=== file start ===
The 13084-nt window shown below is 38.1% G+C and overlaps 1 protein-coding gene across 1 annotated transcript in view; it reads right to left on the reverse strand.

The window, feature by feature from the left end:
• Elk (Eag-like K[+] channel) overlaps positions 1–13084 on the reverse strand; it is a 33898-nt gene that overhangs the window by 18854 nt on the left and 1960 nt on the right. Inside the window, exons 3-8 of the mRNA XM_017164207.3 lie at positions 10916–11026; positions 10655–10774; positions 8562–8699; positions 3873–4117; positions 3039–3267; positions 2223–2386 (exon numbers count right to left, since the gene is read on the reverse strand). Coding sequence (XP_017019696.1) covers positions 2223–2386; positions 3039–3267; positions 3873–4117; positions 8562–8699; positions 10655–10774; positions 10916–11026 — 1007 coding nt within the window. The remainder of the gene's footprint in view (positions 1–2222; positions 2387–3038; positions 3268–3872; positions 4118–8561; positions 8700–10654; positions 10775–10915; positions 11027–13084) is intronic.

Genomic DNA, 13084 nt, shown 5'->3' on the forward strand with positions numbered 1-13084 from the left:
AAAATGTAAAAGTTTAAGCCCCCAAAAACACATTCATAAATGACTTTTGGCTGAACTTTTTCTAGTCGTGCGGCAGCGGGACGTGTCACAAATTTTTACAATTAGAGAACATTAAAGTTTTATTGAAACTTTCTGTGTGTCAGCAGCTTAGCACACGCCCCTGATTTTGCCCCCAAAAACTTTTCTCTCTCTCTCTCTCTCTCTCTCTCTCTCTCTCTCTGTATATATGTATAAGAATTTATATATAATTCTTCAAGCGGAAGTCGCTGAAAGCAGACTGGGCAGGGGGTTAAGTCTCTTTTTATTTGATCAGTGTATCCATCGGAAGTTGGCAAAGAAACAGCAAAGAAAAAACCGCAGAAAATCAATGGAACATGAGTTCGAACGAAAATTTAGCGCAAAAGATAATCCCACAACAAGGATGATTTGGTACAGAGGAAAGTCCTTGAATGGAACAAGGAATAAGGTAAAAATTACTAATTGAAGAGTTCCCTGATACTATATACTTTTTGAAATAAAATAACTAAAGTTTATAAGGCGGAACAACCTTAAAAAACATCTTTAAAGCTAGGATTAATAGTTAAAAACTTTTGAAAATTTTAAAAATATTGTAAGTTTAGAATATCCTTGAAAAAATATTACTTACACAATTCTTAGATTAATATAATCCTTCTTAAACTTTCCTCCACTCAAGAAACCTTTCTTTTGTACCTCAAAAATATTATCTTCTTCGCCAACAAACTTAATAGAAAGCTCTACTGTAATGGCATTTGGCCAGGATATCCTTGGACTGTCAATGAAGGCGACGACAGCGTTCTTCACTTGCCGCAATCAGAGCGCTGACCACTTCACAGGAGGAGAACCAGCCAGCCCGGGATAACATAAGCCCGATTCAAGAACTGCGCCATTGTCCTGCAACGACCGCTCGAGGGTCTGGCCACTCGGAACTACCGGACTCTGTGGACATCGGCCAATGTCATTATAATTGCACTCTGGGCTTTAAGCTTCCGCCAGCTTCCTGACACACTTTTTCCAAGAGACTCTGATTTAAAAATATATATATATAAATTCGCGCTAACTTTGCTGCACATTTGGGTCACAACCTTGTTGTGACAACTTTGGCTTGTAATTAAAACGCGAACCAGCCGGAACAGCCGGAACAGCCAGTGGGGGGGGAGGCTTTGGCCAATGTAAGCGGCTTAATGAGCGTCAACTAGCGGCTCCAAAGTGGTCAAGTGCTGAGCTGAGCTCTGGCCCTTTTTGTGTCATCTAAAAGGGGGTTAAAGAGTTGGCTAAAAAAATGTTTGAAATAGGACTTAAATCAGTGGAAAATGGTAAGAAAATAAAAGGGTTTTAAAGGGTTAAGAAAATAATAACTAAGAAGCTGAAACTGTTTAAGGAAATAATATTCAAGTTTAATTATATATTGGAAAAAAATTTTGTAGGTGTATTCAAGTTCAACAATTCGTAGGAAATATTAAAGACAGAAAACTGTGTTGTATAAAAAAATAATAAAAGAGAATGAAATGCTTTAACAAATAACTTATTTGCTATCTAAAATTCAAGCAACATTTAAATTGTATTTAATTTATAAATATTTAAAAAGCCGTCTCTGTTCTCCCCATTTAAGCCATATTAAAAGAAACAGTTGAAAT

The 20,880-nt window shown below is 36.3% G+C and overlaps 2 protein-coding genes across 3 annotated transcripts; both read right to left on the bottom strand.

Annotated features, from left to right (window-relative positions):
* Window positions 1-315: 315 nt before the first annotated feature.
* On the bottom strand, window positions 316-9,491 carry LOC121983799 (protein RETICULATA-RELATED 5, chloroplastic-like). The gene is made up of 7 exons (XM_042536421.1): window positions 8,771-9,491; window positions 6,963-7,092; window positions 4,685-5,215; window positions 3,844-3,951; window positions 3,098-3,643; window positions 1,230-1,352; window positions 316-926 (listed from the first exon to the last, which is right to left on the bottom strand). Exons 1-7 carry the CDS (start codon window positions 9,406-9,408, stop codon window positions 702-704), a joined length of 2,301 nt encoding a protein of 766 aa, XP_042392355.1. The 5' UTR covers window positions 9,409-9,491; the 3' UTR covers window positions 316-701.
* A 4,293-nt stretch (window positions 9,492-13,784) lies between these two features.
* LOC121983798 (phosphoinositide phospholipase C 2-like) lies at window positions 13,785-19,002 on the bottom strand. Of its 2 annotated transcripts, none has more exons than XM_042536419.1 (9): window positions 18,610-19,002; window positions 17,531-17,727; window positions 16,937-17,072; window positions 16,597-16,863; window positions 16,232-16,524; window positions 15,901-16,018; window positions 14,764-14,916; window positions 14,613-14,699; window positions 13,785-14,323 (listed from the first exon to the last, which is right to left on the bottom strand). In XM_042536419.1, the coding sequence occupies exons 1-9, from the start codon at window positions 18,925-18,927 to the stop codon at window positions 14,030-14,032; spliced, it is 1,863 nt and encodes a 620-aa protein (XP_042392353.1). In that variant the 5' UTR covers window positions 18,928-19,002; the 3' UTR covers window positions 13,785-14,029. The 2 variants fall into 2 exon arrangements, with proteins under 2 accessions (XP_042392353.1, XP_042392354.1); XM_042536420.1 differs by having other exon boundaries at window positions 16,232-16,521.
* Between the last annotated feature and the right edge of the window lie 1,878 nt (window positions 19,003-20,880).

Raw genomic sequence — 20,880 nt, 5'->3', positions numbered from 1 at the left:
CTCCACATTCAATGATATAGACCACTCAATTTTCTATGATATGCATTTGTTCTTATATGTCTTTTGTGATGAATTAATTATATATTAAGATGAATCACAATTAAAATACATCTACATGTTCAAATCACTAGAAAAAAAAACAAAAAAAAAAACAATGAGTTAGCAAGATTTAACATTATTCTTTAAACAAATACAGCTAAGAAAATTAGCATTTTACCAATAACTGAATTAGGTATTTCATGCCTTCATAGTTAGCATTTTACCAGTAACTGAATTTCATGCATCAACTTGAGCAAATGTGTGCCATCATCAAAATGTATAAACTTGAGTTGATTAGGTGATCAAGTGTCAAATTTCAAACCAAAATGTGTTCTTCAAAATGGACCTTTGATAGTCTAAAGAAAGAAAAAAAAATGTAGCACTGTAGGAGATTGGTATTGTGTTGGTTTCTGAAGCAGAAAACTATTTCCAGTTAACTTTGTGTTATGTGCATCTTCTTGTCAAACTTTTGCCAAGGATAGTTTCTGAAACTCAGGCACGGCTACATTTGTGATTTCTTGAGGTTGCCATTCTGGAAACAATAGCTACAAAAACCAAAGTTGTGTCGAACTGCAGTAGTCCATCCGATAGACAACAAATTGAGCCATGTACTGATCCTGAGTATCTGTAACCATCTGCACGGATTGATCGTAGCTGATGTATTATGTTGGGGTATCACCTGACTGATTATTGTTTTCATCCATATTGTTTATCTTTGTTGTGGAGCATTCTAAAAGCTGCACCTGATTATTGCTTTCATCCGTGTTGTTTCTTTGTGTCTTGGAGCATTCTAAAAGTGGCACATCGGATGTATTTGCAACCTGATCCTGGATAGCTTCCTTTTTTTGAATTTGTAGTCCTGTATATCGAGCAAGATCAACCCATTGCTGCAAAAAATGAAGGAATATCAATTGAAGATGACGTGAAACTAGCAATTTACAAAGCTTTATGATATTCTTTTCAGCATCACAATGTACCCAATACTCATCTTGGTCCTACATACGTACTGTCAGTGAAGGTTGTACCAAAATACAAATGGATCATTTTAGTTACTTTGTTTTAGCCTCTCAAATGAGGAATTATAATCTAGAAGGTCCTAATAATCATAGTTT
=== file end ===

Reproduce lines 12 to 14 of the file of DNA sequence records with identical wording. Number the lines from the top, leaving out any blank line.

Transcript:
* Between the last annotated feature and the right edge of the window lie 1,878 nt (window positions 19,003-20,880).

Raw genomic sequence — 20,880 nt, 5'->3', positions numbered from 1 at the left:
CTCCACATTCAATGATATAGACCACTCAATTTTCTATGATATGCATTTGTTCTTATATGTCTTTTGTGATGAATTAATTATATATTAAGATGAATCACAATTAAAATACATCTACATGTTCAAATCACTAGAAAAAAAAACAAAAAAAAAAACAATGAGTTAGCAAGATTTAACATTATTCTTTAAACAAATACAGCTAAGAAAATTAGCATTTTACCAATAACTGAATTAGGTATTTCATGCCTTCATAGTTAGCATTTTACCAGTAACTGAATTTCATGCATCAACTTGAGCAAATGTGTGCCATCATCAAAATGTATAAACTTGAGTTGATTAGGTGATCAAGTGTCAAATTTCAAACCAAAATGTGTTCTTCAAAATGGACCTTTGATAGTCTAAAGAAAGAAAAAAAAATGTAGCACTGTAGGAGATTGGTATTGTGTTGGTTTCTGAAGCAGAAAACTATTTCCAGTTAACTTTGTGTTATGTGCATCTTCTTGTCAAACTTTTGCCAAGGATAGTTTCTGAAACTCAGGCACGGCTACATTTGTGATTTCTTGAGGTTGCCATTCTGGAAACAATAGCTACAAAAACCAAAGTTGTGTCGAACTGCAGTAGTCCATCCGATAGACAACAAATTGAGCCATGTACTGATCCTGAGTATCTGTAACCATCTGCACGGATTGATCGTAGCTGATGTATTATGTTGGGGTATCACCTGACTGATTATTGTTTTCATCCATATTGTTTATCTTTGTTGTGGAGCATTCTAAAAGCTGCACCTGATTATTGCTTTCATCCGTGTTGTTTCTTTGTGTCTTGGAGCATTCTAAAAGTGGCACATCGGATGTATTTGCAACCTGATCCTGGATAGCTTCCTTTTTTTGAATTTGTAGTCCTGTATATCGAGCAAGATCAACCCATTGCTGCAAAAAATGAAGGAATATCAATTGAAGATGACGTGAAACTAGCAATTTACAAAGCTTTATGATATTCTTTTCAGCATCACAATGTACCCAATACTCATCTTGGTCCTACATACGTACTGTCAGTGAAGGTTGTACCAAAATACAAATGGATCATTTTAGTTACTTTGTTTTAGCCTCTCAAATGAGGAATTATAATCTAGAAGGTCCTAATAATCATAGTTT